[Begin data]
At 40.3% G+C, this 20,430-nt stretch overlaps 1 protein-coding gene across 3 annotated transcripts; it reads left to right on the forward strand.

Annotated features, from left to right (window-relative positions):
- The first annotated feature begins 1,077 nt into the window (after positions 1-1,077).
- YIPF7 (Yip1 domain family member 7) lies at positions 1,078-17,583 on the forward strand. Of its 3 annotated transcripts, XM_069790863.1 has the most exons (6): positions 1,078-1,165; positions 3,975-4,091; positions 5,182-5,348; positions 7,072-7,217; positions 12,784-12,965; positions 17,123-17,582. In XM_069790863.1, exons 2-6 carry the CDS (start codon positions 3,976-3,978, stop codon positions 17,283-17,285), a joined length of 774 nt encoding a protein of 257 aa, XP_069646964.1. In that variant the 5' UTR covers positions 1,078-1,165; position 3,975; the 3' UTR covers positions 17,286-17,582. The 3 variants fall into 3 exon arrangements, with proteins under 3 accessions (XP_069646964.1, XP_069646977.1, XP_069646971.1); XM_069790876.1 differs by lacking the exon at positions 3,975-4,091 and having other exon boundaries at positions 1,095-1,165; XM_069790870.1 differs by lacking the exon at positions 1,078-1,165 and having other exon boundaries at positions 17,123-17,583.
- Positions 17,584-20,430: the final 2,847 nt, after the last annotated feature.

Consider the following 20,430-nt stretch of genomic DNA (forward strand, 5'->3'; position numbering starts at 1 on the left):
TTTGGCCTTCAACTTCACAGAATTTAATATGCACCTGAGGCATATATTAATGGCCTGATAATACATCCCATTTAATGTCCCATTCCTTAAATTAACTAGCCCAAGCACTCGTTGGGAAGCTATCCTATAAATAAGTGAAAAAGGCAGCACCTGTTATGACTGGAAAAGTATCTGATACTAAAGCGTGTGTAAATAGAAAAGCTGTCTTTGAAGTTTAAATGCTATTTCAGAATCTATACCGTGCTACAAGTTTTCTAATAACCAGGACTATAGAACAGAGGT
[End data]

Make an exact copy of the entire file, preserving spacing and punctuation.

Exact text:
At 40.3% G+C, this 20,430-nt stretch overlaps 1 protein-coding gene across 3 annotated transcripts; it reads left to right on the forward strand.

Annotated features, from left to right (window-relative positions):
- The first annotated feature begins 1,077 nt into the window (after positions 1-1,077).
- YIPF7 (Yip1 domain family member 7) lies at positions 1,078-17,583 on the forward strand. Of its 3 annotated transcripts, XM_069790863.1 has the most exons (6): positions 1,078-1,165; positions 3,975-4,091; positions 5,182-5,348; positions 7,072-7,217; positions 12,784-12,965; positions 17,123-17,582. In XM_069790863.1, exons 2-6 carry the CDS (start codon positions 3,976-3,978, stop codon positions 17,283-17,285), a joined length of 774 nt encoding a protein of 257 aa, XP_069646964.1. In that variant the 5' UTR covers positions 1,078-1,165; position 3,975; the 3' UTR covers positions 17,286-17,582. The 3 variants fall into 3 exon arrangements, with proteins under 3 accessions (XP_069646964.1, XP_069646977.1, XP_069646971.1); XM_069790876.1 differs by lacking the exon at positions 3,975-4,091 and having other exon boundaries at positions 1,095-1,165; XM_069790870.1 differs by lacking the exon at positions 1,078-1,165 and having other exon boundaries at positions 17,123-17,583.
- Positions 17,584-20,430: the final 2,847 nt, after the last annotated feature.

Consider the following 20,430-nt stretch of genomic DNA (forward strand, 5'->3'; position numbering starts at 1 on the left):
TTTGGCCTTCAACTTCACAGAATTTAATATGCACCTGAGGCATATATTAATGGCCTGATAATACATCCCATTTAATGTCCCATTCCTTAAATTAACTAGCCCAAGCACTCGTTGGGAAGCTATCCTATAAATAAGTGAAAAAGGCAGCACCTGTTATGACTGGAAAAGTATCTGATACTAAAGCGTGTGTAAATAGAAAAGCTGTCTTTGAAGTTTAAATGCTATTTCAGAATCTATACCGTGCTACAAGTTTTCTAATAACCAGGACTATAGAACAGAGGT